Gilles Saint-Paul, 07 March 2019

Macroeconomic populism typically leads to higher levels of public debt, public spending, deficits, and crises. Nevertheless, this column argues that it is rational for groups of voters to vote for a populist who reflects their interests, because they will be favoured when a fiscal adjustment occurs. The greater the fiscal adjustment required, the more likely voters are to elect a populist who will discriminate between groups. 

Roel Beetsma, Ward Romp, Ron van Maurik, 13 November 2017

Population ageing means that many current pension regimes are unsustainable, but the timing of pension reform measures is a political as well as an economic decision. This column uses new data on OECD pension reforms since 1970 to show that their timing has not been driven by projected demographic developments or political change, but by the state of the economy at the time when reforms were legislated. Pension systems have expanded more frequently during booms, and have contracted during economic downturns.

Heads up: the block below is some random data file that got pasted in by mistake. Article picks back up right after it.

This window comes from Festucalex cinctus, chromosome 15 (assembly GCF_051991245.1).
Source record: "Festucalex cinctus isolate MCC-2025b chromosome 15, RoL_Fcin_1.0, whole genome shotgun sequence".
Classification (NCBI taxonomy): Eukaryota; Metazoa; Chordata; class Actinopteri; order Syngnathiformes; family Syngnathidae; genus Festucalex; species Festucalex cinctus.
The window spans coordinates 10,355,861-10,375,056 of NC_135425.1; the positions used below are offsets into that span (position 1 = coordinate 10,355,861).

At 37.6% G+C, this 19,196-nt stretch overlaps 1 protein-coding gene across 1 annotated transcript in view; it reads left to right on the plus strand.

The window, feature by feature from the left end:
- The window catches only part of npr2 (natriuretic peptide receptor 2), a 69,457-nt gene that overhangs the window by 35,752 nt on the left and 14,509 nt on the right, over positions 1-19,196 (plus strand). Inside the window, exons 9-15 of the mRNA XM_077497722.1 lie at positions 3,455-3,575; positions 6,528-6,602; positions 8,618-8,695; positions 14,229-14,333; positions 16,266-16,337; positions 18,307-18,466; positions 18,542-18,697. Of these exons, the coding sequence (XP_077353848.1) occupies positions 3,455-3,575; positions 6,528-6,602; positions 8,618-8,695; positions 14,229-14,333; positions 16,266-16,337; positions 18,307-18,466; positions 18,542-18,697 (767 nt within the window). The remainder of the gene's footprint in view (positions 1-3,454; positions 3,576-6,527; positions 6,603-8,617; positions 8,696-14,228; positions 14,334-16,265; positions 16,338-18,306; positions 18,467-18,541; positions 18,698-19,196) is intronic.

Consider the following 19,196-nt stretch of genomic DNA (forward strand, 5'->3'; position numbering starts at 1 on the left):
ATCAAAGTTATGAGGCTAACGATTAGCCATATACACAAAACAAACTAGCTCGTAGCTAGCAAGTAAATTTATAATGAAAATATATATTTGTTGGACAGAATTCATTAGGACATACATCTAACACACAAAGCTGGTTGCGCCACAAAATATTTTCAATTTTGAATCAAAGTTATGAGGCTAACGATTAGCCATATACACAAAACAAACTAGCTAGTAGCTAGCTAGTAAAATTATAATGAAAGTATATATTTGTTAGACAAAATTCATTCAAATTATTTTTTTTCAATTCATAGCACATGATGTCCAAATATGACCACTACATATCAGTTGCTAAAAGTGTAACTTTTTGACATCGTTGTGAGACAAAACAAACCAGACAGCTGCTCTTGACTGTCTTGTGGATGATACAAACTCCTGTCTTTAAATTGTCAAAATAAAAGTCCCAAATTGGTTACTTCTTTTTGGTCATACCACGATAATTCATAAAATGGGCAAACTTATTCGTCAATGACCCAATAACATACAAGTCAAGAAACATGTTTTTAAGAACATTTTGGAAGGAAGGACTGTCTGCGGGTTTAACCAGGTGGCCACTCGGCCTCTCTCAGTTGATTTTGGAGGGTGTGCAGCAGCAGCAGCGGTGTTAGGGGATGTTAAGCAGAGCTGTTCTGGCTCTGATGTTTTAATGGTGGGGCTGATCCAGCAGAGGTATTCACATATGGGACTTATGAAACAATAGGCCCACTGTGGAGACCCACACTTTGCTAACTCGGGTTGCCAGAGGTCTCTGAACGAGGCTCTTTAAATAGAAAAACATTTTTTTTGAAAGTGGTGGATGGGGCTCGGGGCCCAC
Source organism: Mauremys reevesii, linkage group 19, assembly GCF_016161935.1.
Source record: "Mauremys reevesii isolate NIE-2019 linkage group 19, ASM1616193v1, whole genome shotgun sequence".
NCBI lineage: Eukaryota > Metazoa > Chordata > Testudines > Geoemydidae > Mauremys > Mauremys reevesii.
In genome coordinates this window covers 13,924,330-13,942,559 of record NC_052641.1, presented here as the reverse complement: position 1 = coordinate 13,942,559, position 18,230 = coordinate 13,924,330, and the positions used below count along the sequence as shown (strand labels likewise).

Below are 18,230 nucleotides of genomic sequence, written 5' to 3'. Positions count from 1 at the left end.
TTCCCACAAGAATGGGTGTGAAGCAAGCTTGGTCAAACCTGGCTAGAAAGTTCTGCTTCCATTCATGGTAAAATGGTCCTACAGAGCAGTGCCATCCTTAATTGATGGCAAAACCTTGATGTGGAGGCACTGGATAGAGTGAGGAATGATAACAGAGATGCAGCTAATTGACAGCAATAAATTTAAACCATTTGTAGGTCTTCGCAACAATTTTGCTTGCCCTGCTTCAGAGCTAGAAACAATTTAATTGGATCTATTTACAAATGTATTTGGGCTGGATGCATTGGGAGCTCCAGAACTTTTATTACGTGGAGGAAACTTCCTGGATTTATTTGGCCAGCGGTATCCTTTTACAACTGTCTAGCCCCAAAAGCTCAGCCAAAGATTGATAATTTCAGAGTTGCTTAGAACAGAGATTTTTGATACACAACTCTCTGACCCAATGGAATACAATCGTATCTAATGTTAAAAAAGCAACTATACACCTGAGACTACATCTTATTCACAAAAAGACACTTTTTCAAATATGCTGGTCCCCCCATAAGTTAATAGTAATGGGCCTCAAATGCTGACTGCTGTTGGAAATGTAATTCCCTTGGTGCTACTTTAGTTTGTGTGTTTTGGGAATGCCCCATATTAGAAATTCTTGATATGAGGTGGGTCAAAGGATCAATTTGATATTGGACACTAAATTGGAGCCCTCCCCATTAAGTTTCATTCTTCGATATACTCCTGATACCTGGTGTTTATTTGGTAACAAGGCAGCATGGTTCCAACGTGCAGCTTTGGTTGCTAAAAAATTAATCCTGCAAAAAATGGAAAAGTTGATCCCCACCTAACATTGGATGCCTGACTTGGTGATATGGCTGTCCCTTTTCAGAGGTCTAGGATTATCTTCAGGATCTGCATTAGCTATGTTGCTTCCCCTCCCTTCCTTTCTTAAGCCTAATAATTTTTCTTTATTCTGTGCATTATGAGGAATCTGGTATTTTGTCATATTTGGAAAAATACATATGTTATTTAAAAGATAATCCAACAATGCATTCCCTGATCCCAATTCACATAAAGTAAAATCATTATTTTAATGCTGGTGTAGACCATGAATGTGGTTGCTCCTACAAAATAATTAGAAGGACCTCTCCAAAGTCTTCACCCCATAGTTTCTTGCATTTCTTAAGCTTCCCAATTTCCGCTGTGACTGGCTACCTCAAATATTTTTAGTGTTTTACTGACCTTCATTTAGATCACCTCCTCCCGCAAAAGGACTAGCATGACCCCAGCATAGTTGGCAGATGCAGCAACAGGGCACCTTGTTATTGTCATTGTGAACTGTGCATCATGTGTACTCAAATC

Francesco Giavazzi, 22 July 2010

The global macroeconomy is at a juncture; some economists argue for continued fiscal stimulus to avoid a double dip recession while others argue for fiscal prudence. In this column, one of the world's leading macroeconomists argues for continued stimulus combined with a plan to ensure long-run sustainability by reforming the funding of pension liabilities.

Francesco Billari, Vincenzo Galasso, 07 November 2008

Economic theory views children as investment or consumption goods. Using Italian pension reforms as a natural experiment, this column find evidence that supports the “children as investment” view.

Tito Boeri, Agar Brugiavini, 16 August 2007

Italy’s Agreement on pensions has been signed, but it’s not the start of a new pact between generations. It’s a plug to buy time while holding out for new corrective measures. All the fundamental problems remain unresolved.

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